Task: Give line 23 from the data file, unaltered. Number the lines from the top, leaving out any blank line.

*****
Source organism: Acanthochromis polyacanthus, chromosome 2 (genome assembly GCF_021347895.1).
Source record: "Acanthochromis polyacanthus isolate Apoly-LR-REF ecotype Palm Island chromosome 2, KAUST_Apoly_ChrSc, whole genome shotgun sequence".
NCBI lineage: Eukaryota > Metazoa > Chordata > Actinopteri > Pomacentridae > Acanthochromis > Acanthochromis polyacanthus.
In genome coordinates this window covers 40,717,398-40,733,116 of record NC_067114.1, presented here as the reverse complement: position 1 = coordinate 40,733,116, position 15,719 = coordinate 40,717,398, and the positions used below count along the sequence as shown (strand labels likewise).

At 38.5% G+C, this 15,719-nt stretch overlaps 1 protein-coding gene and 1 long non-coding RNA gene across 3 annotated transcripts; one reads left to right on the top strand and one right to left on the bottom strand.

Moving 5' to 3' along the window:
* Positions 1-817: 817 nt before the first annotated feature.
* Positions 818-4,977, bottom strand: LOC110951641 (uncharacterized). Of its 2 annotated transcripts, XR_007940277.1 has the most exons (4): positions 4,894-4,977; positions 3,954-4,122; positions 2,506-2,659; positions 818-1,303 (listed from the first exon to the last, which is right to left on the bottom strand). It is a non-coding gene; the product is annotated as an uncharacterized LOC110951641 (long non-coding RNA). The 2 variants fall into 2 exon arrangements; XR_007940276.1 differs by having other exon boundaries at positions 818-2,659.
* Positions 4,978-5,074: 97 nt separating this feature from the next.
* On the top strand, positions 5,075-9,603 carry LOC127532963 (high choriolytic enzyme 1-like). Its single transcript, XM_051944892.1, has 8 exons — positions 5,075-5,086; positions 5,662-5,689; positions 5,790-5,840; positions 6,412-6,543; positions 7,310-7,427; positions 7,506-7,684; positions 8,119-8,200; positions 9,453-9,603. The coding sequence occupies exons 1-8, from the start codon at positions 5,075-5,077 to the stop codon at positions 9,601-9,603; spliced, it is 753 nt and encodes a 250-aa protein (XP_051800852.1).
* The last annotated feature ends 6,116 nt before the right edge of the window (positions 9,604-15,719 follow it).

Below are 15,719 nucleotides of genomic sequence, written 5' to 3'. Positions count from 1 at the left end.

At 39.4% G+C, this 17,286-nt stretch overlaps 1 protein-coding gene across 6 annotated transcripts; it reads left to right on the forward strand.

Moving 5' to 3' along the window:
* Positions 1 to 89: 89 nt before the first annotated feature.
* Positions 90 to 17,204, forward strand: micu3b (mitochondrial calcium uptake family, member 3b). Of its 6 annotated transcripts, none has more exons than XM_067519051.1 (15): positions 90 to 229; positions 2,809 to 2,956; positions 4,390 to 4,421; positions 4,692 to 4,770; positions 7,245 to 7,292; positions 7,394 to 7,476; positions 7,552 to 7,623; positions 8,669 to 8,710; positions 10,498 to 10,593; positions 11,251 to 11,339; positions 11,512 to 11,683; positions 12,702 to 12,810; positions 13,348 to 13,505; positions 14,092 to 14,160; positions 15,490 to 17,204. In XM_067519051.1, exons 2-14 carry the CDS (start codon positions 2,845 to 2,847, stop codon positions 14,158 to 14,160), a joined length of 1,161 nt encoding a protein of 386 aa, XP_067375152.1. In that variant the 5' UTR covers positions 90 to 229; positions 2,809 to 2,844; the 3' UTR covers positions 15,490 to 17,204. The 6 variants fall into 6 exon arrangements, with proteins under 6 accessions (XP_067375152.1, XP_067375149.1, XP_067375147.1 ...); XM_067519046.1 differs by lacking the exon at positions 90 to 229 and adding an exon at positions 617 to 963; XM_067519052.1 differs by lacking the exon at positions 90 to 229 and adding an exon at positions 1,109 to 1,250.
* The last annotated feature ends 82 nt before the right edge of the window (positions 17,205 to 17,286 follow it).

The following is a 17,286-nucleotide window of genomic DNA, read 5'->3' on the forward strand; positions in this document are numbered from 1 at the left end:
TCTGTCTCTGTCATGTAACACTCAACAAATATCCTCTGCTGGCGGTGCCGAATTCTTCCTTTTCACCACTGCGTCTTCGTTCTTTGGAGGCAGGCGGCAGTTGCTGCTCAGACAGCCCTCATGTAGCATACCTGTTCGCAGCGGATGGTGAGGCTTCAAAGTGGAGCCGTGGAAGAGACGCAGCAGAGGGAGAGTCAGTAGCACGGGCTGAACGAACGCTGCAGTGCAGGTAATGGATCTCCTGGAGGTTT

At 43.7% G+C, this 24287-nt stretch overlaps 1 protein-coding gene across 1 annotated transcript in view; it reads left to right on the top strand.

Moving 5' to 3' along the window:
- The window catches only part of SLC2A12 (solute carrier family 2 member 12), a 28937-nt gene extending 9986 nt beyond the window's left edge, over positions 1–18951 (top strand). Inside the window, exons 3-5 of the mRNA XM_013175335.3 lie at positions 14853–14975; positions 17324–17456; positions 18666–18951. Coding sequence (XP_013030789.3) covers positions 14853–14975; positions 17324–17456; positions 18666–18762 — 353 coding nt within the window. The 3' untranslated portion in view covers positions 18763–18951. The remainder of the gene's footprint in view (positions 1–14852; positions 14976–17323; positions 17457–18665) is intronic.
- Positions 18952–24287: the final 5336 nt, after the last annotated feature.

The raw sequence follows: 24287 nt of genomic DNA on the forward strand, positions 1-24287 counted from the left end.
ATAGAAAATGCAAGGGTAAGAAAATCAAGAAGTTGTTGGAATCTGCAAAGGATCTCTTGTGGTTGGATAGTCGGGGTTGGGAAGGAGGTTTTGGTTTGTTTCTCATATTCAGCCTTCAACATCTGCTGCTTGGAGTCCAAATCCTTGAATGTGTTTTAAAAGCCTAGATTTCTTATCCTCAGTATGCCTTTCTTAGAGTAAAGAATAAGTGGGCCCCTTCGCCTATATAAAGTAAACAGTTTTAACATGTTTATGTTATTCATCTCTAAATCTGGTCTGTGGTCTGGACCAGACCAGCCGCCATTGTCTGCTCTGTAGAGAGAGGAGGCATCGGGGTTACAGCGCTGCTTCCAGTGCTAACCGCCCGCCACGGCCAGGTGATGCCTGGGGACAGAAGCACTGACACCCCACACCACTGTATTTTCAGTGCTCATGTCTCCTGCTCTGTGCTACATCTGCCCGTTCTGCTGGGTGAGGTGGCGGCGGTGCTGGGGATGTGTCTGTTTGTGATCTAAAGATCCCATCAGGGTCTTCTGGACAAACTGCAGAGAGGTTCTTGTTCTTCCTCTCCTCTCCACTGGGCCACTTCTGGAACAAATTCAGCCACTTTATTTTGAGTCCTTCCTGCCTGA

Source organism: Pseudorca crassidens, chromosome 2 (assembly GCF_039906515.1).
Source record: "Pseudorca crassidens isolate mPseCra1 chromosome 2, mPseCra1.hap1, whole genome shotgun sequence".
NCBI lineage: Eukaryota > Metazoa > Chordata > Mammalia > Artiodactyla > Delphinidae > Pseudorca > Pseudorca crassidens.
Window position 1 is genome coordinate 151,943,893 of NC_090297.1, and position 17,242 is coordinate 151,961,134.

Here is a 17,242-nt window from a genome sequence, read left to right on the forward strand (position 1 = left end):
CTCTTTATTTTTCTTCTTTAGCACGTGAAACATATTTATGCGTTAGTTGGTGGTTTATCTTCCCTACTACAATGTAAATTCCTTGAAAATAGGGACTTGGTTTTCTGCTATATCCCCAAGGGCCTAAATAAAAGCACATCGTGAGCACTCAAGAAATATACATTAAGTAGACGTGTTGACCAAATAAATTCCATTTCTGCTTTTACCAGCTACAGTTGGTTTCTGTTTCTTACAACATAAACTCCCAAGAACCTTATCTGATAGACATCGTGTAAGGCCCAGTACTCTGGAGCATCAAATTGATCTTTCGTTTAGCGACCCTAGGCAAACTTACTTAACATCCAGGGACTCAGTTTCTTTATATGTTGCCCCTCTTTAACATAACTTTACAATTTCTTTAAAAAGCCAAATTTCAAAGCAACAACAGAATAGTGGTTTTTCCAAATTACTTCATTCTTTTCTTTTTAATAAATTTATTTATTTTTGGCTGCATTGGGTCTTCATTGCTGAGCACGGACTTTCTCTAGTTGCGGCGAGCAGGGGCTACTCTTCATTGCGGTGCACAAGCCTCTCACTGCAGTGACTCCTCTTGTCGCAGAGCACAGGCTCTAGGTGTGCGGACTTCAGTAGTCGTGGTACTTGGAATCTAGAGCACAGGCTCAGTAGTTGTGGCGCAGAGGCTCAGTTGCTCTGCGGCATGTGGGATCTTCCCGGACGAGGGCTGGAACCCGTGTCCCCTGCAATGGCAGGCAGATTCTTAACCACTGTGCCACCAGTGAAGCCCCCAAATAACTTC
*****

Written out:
- Positions 18952–24287: the final 5336 nt, after the last annotated feature.